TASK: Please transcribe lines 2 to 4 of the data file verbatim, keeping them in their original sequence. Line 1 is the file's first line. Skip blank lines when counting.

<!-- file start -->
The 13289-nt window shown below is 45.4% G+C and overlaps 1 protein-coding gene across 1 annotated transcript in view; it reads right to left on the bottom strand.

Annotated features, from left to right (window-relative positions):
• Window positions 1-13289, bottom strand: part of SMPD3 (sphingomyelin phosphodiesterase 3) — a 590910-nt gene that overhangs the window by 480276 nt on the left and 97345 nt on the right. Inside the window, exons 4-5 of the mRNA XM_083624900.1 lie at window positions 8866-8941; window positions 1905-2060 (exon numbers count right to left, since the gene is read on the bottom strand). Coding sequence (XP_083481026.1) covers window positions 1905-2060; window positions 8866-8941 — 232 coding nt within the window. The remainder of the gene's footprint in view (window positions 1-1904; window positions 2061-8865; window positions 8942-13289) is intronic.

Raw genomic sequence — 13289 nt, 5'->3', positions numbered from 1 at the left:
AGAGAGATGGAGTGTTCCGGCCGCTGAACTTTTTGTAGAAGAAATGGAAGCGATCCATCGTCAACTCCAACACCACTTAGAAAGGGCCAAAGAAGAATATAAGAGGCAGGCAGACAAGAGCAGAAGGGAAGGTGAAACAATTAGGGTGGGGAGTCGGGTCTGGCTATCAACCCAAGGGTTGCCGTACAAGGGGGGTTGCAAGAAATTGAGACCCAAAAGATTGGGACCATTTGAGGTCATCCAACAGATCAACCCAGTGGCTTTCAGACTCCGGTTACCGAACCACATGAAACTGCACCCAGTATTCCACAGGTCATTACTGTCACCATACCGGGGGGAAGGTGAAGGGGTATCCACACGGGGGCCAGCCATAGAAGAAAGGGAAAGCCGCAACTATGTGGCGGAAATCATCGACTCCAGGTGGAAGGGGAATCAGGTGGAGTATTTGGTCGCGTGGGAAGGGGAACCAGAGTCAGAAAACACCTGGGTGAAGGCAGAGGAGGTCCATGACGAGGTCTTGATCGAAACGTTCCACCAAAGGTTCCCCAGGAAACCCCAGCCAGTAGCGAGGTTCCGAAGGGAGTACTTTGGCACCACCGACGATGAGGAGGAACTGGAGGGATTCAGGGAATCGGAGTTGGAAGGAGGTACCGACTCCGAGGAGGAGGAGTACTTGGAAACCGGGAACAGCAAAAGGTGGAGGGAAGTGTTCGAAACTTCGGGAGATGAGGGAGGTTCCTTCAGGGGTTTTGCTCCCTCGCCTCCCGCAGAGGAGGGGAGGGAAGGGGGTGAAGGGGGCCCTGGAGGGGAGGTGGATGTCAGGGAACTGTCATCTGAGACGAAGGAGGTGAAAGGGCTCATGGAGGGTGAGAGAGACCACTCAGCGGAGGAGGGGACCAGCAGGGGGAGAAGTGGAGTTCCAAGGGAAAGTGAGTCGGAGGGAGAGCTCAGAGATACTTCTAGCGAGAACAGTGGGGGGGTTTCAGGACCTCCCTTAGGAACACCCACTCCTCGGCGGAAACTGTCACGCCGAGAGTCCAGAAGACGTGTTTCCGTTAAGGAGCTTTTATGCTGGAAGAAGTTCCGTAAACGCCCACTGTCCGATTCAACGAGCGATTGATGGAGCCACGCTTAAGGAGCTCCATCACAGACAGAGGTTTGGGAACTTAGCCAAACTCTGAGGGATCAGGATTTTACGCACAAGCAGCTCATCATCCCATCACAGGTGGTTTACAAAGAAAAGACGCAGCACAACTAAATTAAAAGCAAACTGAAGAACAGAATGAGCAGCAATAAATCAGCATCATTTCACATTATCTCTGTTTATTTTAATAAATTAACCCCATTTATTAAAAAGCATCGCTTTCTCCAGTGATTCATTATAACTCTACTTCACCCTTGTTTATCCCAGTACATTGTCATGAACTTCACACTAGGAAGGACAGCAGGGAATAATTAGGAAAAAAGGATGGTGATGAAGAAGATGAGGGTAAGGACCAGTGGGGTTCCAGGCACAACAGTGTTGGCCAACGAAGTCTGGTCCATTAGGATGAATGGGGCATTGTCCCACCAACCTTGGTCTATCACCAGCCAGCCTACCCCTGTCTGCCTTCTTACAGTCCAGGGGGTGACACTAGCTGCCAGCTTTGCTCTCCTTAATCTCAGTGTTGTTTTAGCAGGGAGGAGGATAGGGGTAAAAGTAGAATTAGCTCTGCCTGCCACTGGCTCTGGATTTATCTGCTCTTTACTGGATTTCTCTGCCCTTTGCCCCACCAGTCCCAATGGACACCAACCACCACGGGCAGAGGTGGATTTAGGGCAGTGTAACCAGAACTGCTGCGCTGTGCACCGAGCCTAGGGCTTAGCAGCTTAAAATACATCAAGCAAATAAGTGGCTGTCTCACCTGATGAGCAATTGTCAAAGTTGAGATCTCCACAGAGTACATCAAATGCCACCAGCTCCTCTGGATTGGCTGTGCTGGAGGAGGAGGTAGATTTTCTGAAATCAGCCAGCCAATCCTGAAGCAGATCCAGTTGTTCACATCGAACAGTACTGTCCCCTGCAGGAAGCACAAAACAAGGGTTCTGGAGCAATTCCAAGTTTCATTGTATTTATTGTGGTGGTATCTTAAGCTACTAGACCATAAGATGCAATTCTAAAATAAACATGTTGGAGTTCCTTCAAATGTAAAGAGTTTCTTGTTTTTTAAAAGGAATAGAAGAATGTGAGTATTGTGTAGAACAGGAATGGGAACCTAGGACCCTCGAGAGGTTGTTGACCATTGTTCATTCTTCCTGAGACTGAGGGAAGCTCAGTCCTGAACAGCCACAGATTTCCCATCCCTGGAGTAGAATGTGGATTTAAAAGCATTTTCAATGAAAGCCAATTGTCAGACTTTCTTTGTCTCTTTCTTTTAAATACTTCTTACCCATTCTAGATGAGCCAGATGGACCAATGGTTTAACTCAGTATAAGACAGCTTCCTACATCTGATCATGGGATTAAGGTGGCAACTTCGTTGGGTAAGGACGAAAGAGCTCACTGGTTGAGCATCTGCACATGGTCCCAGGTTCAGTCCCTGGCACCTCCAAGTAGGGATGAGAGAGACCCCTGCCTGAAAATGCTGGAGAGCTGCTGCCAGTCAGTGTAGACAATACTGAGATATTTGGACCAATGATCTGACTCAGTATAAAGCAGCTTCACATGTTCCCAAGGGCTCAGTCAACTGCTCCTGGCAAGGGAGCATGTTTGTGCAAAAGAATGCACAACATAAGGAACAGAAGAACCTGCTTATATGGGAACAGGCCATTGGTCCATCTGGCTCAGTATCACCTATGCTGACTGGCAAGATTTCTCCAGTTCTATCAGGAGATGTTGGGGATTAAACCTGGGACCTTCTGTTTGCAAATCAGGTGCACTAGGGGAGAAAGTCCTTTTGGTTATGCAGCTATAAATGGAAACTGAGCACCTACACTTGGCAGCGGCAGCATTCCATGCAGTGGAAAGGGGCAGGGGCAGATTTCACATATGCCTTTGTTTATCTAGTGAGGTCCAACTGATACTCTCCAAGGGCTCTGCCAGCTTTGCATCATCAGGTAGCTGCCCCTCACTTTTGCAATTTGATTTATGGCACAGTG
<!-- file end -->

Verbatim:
Annotated features, from left to right (window-relative positions):
• Window positions 1-13289, bottom strand: part of SMPD3 (sphingomyelin phosphodiesterase 3) — a 590910-nt gene that overhangs the window by 480276 nt on the left and 97345 nt on the right. Inside the window, exons 4-5 of the mRNA XM_083624900.1 lie at window positions 8866-8941; window positions 1905-2060 (exon numbers count right to left, since the gene is read on the bottom strand). Coding sequence (XP_083481026.1) covers window positions 1905-2060; window positions 8866-8941 — 232 coding nt within the window. The remainder of the gene's footprint in view (window positions 1-1904; window positions 2061-8865; window positions 8942-13289) is intronic.

Raw genomic sequence — 13289 nt, 5'->3', positions numbered from 1 at the left: